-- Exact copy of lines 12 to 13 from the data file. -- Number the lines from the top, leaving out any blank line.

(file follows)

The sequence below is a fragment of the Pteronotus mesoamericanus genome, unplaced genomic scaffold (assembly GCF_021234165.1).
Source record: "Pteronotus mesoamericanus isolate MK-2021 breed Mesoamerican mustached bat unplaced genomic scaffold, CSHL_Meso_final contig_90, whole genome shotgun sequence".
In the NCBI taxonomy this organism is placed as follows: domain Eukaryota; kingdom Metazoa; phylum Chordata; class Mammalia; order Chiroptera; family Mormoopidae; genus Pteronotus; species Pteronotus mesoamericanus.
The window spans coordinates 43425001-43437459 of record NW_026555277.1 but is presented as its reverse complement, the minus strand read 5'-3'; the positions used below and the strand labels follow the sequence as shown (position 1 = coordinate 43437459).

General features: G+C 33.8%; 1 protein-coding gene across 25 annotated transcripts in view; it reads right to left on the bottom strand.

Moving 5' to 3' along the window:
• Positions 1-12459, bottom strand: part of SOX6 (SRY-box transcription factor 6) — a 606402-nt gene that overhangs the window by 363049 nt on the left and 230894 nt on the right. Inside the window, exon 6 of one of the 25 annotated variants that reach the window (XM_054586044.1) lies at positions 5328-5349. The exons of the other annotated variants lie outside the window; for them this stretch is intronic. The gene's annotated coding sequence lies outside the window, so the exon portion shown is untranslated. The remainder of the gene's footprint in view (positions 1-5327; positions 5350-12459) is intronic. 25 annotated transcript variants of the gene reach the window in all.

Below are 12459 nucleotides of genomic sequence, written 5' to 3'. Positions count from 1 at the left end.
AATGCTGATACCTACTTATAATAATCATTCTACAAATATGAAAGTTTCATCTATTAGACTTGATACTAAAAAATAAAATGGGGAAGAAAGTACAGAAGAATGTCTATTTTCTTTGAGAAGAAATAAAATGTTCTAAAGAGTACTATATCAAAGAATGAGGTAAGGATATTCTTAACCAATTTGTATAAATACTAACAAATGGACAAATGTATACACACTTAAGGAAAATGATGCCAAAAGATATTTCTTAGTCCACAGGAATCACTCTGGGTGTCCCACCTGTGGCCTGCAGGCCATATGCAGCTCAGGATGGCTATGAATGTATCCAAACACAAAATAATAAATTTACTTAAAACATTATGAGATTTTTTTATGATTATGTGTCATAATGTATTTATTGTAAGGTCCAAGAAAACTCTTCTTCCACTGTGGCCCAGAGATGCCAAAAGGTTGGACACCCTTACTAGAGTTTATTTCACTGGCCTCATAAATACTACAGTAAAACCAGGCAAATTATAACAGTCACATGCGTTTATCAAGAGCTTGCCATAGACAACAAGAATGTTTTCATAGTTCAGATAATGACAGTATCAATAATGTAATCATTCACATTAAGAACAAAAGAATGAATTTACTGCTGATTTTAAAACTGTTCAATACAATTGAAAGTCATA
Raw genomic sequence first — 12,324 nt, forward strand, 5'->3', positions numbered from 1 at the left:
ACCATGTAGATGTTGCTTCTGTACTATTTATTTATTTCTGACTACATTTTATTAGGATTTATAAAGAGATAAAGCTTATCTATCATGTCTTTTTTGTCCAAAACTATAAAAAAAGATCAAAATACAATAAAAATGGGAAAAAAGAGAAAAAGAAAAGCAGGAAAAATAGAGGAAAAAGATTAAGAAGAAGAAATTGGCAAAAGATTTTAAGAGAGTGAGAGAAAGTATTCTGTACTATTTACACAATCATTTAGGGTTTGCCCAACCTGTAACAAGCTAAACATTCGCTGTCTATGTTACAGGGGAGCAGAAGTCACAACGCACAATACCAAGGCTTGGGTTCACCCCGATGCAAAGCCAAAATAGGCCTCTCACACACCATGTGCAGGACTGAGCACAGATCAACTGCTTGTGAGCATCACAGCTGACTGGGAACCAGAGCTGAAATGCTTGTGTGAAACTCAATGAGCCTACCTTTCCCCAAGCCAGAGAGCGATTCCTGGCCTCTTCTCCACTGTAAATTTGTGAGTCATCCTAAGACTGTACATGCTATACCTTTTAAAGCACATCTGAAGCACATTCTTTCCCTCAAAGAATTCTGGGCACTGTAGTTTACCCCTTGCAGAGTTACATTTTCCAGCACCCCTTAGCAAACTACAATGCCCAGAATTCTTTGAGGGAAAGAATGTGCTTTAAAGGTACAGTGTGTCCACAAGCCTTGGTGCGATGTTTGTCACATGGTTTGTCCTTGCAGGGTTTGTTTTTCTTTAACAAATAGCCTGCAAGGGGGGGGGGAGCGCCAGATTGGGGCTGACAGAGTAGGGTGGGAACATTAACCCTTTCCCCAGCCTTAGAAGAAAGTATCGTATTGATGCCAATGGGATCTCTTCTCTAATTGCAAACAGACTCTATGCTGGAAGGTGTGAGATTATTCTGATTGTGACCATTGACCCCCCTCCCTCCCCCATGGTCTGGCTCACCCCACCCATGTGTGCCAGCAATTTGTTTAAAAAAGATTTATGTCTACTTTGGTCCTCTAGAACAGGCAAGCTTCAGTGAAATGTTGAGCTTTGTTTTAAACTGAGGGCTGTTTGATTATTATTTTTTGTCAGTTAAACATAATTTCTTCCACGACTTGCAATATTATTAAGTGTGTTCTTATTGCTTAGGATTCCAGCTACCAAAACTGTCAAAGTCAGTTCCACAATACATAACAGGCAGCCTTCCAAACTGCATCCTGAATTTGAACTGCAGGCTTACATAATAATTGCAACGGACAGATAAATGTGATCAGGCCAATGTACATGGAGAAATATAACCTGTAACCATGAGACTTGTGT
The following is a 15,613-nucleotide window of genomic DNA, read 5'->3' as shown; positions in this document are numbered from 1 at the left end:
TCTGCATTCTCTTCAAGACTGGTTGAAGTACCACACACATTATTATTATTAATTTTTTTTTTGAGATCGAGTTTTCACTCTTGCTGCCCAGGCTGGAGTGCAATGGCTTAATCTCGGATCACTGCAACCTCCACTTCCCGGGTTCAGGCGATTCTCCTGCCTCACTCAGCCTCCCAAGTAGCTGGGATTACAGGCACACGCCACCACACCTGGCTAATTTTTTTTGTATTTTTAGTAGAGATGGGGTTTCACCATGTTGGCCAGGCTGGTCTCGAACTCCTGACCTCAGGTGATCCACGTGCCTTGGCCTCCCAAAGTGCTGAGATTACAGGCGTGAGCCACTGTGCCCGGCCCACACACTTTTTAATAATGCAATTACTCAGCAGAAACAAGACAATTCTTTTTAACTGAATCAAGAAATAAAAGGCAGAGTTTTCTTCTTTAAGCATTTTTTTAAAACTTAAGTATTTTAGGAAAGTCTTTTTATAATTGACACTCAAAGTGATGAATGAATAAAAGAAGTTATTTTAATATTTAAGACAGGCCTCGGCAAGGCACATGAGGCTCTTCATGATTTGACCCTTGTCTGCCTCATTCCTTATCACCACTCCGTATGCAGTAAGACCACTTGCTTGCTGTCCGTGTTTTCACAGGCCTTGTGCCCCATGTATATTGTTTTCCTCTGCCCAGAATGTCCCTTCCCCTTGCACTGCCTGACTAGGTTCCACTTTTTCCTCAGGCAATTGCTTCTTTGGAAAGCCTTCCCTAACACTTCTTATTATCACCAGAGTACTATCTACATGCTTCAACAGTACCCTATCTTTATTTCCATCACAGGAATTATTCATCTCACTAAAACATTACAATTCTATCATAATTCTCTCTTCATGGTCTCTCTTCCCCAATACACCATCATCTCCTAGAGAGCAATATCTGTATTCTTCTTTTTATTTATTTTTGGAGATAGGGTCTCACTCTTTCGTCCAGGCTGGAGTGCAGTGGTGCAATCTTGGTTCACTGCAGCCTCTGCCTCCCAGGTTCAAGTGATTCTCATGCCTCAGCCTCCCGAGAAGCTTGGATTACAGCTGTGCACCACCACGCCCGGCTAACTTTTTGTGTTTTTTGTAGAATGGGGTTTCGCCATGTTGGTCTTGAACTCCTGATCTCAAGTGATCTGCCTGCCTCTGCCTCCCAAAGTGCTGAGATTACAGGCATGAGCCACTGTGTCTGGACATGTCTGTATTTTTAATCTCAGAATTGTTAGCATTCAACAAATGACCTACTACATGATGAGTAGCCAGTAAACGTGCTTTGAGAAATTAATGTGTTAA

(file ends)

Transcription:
The following is a 15,613-nucleotide window of genomic DNA, read 5'->3' as shown; positions in this document are numbered from 1 at the left end:
TCTGCATTCTCTTCAAGACTGGTTGAAGTACCACACACATTATTATTATTAATTTTTTTTTTGAGATCGAGTTTTCACTCTTGCTGCCCAGGCTGGAGTGCAATGGCTTAATCTCGGATCACTGCAACCTCCACTTCCCGGGTTCAGGCGATTCTCCTGCCTCACTCAGCCTCCCAAGTAGCTGGGATTACAGGCACACGCCACCACACCTGGCTAATTTTTTTTGTATTTTTAGTAGAGATGGGGTTTCACCATGTTGGCCAGGCTGGTCTCGAACTCCTGACCTCAGGTGATCCACGTGCCTTGGCCTCCCAAAGTGCTGAGATTACAGGCGTGAGCCACTGTGCCCGGCCCACACACTTTTTAATAATGCAATTACTCAGCAGAAACAAGACAATTCTTTTTAACTGAATCAAGAAATAAAAGGCAGAGTTTTCTTCTTTAAGCATTTTTTTAAAACTTAAGTATTTTAGGAAAGTCTTTTTATAATTGACACTCAAAGTGATGAATGAATAAAAGAAGTTATTTTAATATTTAAGACAGGCCTCGGCAAGGCACATGAGGCTCTTCATGATTTGACCCTTGTCTGCCTCATTCCTTATCACCACTCCGTATGCAGTAAGACCACTTGCTTGCTGTCCGTGTTTTCACAGGCCTTGTGCCCCATGTATATTGTTTTCCTCTGCCCAGAATGTCCCTTCCCCTTGCACTGCCTGACTAGGTTCCACTTTTTCCTCAGGCAATTGCTTCTTTGGAAAGCCTTCCCTAACACTTCTTATTATCACCAGAGTACTATCTACATGCTTCAACAGTACCCTATCTTTATTTCCATCACAGGAATTATTCATCTCACTAAAACATTACAATTCTATCATAATTCTCTCTTCATGGTCTCTCTTCCCCAATACACCATCATCTCCTAGAGAGCAATATCTGTATTCTTCTTTTTATTTATTTTTGGAGATAGGGTCTCACTCTTTCGTCCAGGCTGGAGTGCAGTGGTGCAATCTTGGTTCACTGCAGCCTCTGCCTCCCAGGTTCAAGTGATTCTCATGCCTCAGCCTCCCGAGAAGCTTGGATTACAGCTGTGCACCACCACGCCCGGCTAACTTTTTGTGTTTTTTGTAGAATGGGGTTTCGCCATGTTGGTCTTGAACTCCTGATCTCAAGTGATCTGCCTGCCTCTGCCTCCCAAAGTGCTGAGATTACAGGCATGAGCCACTGTGTCTGGACATGTCTGTATTTTTAATCTCAGAATTGTTAGCATTCAACAAATGACCTACTACATGATGAGTAGCCAGTAAACGTGCTTTGAGAAATTAATGTGTTAA